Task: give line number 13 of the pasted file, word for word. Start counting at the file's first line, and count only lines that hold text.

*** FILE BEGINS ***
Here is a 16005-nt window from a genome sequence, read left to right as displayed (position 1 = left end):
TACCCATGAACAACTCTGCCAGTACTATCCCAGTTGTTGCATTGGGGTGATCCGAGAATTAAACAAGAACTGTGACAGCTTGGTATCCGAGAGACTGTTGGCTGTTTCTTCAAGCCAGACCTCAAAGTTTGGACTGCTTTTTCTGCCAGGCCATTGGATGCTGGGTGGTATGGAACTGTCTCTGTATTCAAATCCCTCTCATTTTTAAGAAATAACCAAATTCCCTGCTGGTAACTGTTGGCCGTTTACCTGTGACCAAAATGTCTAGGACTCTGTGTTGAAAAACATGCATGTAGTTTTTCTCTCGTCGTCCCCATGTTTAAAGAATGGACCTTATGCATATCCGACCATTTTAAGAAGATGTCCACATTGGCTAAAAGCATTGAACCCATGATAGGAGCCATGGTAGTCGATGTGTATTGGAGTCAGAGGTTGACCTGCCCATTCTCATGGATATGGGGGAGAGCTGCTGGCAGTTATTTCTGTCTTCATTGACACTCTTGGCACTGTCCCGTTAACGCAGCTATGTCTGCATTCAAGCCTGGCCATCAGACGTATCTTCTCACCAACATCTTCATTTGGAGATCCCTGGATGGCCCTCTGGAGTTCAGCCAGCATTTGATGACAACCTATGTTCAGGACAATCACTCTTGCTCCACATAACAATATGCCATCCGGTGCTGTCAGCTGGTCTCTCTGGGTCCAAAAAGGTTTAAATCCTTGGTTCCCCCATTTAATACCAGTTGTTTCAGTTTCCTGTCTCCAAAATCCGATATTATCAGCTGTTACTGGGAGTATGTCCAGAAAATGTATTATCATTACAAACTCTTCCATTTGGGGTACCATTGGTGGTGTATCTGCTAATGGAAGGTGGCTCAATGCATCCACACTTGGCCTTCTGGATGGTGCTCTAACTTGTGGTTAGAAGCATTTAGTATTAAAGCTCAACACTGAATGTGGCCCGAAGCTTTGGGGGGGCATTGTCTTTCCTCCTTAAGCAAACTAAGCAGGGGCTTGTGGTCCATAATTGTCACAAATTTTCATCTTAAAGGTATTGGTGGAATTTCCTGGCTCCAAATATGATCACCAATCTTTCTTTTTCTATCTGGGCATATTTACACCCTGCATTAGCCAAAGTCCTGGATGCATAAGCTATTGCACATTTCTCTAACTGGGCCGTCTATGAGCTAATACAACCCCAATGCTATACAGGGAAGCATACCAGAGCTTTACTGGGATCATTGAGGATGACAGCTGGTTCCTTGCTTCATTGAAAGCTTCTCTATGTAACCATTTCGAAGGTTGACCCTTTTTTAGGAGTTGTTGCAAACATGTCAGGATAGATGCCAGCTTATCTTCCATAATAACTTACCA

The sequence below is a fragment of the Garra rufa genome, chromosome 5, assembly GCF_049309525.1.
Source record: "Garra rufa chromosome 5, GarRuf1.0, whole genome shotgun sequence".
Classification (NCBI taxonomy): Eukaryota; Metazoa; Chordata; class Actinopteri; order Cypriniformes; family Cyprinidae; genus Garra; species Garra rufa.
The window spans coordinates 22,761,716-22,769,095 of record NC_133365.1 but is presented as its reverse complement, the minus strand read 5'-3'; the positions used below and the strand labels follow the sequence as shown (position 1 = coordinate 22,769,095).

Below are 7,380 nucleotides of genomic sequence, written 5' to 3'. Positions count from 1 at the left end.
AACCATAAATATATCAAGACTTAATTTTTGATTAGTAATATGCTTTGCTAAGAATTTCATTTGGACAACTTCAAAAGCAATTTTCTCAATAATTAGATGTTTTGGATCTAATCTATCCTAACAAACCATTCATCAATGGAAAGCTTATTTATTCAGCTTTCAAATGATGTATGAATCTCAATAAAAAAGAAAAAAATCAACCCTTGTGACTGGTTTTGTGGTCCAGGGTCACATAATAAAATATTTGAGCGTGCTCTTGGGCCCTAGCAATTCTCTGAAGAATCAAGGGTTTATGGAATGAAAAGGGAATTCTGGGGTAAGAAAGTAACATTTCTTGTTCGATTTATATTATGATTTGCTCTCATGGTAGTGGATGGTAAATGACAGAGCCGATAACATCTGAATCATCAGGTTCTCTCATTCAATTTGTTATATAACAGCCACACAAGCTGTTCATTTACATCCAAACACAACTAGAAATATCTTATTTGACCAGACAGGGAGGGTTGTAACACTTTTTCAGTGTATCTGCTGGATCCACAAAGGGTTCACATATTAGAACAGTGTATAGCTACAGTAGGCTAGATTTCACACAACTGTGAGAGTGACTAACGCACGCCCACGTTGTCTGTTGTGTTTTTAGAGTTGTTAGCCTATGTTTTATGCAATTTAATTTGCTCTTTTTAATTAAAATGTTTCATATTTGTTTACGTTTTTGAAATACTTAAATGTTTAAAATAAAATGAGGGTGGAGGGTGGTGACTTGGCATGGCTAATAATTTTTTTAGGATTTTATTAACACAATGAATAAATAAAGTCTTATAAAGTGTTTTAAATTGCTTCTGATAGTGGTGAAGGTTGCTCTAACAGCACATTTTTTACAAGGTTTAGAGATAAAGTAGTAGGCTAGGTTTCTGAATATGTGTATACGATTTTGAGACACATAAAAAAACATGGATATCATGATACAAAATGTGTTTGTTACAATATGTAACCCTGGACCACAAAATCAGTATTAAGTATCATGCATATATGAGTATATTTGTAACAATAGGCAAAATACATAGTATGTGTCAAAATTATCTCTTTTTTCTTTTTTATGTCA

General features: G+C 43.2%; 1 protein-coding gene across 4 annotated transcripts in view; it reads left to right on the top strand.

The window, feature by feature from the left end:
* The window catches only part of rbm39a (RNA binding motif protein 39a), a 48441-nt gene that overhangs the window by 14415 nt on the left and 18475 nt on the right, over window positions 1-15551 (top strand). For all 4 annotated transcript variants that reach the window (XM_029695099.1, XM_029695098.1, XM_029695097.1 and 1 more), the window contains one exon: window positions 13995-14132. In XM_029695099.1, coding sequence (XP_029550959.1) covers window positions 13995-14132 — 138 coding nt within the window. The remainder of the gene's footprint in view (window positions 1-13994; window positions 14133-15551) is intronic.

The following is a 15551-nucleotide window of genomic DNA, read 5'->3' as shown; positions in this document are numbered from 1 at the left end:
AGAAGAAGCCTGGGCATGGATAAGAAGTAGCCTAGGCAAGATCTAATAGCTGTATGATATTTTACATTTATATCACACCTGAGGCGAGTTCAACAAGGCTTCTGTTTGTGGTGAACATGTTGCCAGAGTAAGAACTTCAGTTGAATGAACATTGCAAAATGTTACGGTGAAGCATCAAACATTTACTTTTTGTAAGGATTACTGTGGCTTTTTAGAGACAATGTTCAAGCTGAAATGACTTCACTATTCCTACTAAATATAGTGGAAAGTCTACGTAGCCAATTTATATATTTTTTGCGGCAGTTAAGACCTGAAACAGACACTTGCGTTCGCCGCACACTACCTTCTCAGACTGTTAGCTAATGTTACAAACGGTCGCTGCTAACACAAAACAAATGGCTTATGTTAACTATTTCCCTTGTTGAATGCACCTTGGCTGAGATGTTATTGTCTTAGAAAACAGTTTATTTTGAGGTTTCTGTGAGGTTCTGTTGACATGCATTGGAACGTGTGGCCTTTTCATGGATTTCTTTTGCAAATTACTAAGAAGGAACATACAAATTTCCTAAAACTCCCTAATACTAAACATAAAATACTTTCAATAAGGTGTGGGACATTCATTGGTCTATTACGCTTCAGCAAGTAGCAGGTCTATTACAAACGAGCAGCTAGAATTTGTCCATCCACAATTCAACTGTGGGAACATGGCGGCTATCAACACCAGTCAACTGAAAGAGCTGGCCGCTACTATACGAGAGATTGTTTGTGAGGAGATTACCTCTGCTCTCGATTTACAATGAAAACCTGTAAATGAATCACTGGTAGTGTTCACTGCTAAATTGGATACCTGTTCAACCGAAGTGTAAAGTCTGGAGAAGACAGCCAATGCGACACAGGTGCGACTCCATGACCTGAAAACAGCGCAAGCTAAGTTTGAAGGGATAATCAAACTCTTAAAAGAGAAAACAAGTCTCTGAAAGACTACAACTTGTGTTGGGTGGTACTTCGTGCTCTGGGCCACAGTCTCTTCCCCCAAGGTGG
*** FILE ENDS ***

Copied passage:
AGAAGAAGCCTGGGCATGGATAAGAAGTAGCCTAGGCAAGATCTAATAGCTGTATGATATTTTACATTTATATCACACCTGAGGCGAGTTCAACAAGGCTTCTGTTTGTGGTGAACATGTTGCCAGAGTAAGAACTTCAGTTGAATGAACATTGCAAAATGTTACGGTGAAGCATCAAACATTTACTTTTTGTAAGGATTACTGTGGCTTTTTAGAGACAATGTTCAAGCTGAAATGACTTCACTATTCCTACTAAATATAGTGGAAAGTCTACGTAGCCAATTTATATATTTTTTGCGGCAGTTAAGACCTGAAACAGACACTTGCGTTCGCCGCACACTACCTTCTCAGACTGTTAGCTAATGTTACAAACGGTCGCTGCTAACACAAAACAAATGGCTTATGTTAACTATTTCCCTTGTTGAATGCACCTTGGCTGAGATGTTATTGTCTTAGAAAACAGTTTATTTTGAGGTTTCTGTGAGGTTCTGTTGACATGCATTGGAACGTGTGGCCTTTTCATGGATTTCTTTTGCAAATTACTAAGAAGGAACATACAAATTTCCTAAAACTCCCTAATACTAAACATAAAATACTTTCAATAAGGTGTGGGACATTCATTGGTCTATTACGCTTCAGCAAGTAGCAGGTCTATTACAAACGAGCAGCTAGAATTTGTCCATCCACAATTCAACTGTGGGAACATGGCGGCTATCAACACCAGTCAACTGAAAGAGCTGGCCGCTACTATACGAGAGATTGTTTGTGAGGAGATTACCTCTGCTCTCGATTTACAATGAAAACCTGTAAATGAATCACTGGTAGTGTTCACTGCTAAATTGGATACCTGTTCAACCGAAGTGTAAAGTCTGGAGAAGACAGCCAATGCGACACAGGTGCGACTCCATGACCTGAAAACAGCGCAAGCTAAGTTTGAAGGGATAATCAAACTCTTAAAAGAGAAAACAAGTCTCTGAAAGACTACAACTTGTGTTGGGTGGTACTTCGTGCTCTGGGCCACAGTCTCTTCCCCCAAGGTGG